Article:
• copper-containing products must be used in a way that does not allow soil accumulation
  • the antibiotics streptomycin and tetracycline are only allowed for fire blight control
  • passive pheromone dispensers are permitted to use inert ingredients of unknown toxicity because they are mostly not in contact with the edible portions of crops.

Obtaining organic approval for pesticides

Not all available pesticide products have been assessed for their compliance with organic standards. You may choose to use products for pest management that have not been previously approved for organic use. If you choose to use an unapproved material, you assume the burden of proof for that material’s organic suitability. You risk losing organic certification if the material does not comply with the requirements of the NOP per your certifying agent. OMRI and WSDA, as well as some other NOP-approved certifying agencies, provide services to evaluate the suitability of materials for organic use.


A short note about biopesticides and 25(b) products

Biopesticides, or biological pesticides, are derived from natural materials, such as plants, animals, microorganisms, or certain minerals. Because they are natural in origin, many are approved for use in organic production. Plant-incorporated protectants (PIPs) are the result of genetic modification of plants (or animals). PIPs are classified as biopesticides; however, they are NOT acceptable for use in organic farming. If you are unsure if a product is acceptable for organic use, contact your NOP certifier for assistance.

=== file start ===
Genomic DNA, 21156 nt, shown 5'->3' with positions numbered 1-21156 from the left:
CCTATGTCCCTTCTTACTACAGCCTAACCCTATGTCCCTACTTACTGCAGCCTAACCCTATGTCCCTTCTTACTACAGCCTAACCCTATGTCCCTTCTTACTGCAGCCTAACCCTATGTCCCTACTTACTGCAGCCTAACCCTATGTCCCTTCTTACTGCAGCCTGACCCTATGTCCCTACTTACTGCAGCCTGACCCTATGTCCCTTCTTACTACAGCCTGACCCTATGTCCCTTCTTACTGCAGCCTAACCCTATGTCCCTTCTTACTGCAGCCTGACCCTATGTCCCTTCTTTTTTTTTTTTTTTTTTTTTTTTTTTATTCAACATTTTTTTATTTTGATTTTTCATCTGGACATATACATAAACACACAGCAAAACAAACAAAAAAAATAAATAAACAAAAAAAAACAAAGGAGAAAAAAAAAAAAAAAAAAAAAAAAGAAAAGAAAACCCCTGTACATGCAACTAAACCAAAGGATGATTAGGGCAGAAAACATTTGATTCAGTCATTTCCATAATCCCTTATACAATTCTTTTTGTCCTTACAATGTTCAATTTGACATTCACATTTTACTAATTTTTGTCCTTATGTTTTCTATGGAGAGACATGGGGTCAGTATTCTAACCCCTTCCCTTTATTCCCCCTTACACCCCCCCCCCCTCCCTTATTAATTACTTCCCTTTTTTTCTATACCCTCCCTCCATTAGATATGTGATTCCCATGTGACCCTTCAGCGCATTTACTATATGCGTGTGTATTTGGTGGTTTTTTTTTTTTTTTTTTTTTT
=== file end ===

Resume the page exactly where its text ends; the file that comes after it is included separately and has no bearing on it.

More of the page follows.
FIFRA Section 25(b)

Other materials commonly used for organic pest management are minimum-risk pesticides. While they are still pesticides, these materials are exempt from federal registration under FIFRA’s Section 25(b) rule because they pose a minimal risk to the user, the crop, and the environment (all other pesticide laws still apply). These products can be used on any labeled crop for any target pest. However, because of their special status, there may not be a traditional, or full-length, pesticide label. To qualify as a 25(b) material, ALL ACTIVE AND INERT ingredients must meet the risk requirements set forth in FIFRA. Visit the EPA website for more information about Section 25(b)’s allowed inert and active ingredients. Not all 25(b) materials are approved for organic production.

Please note that 25(b) products MAY BE registered as pesticides in your state even though they are exempt from EPA registration requirements. Even though they are considered minimum risk products,you must use appropriate personal protection and read and follow all label instructions when handling or applying 25(b) materials. Contact your state Department of Agriculture or local Extension office if you have questions. Keep in mind that 25(b) products must still be reported as part of the requirements of organic certification, and they should also be recorded as pesticide applications per your state laws.



Initial compilation courtesy of Lenora Jones

Washington State University Extension